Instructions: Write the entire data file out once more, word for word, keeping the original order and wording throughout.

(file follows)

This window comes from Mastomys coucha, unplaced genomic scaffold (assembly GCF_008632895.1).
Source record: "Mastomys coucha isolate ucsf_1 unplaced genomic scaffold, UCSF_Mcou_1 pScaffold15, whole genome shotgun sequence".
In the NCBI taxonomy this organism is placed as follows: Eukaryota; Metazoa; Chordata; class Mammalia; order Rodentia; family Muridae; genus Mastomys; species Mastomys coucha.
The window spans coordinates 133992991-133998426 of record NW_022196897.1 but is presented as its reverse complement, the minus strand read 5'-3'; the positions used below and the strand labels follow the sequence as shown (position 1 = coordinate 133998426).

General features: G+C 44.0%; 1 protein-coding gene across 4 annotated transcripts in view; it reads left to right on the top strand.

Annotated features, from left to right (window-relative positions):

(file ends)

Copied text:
This window comes from Mastomys coucha, unplaced genomic scaffold (assembly GCF_008632895.1).
Source record: "Mastomys coucha isolate ucsf_1 unplaced genomic scaffold, UCSF_Mcou_1 pScaffold15, whole genome shotgun sequence".
In the NCBI taxonomy this organism is placed as follows: Eukaryota; Metazoa; Chordata; class Mammalia; order Rodentia; family Muridae; genus Mastomys; species Mastomys coucha.
The window spans coordinates 133992991-133998426 of record NW_022196897.1 but is presented as its reverse complement, the minus strand read 5'-3'; the positions used below and the strand labels follow the sequence as shown (position 1 = coordinate 133998426).

General features: G+C 44.0%; 1 protein-coding gene across 4 annotated transcripts in view; it reads left to right on the top strand.

Annotated features, from left to right (window-relative positions):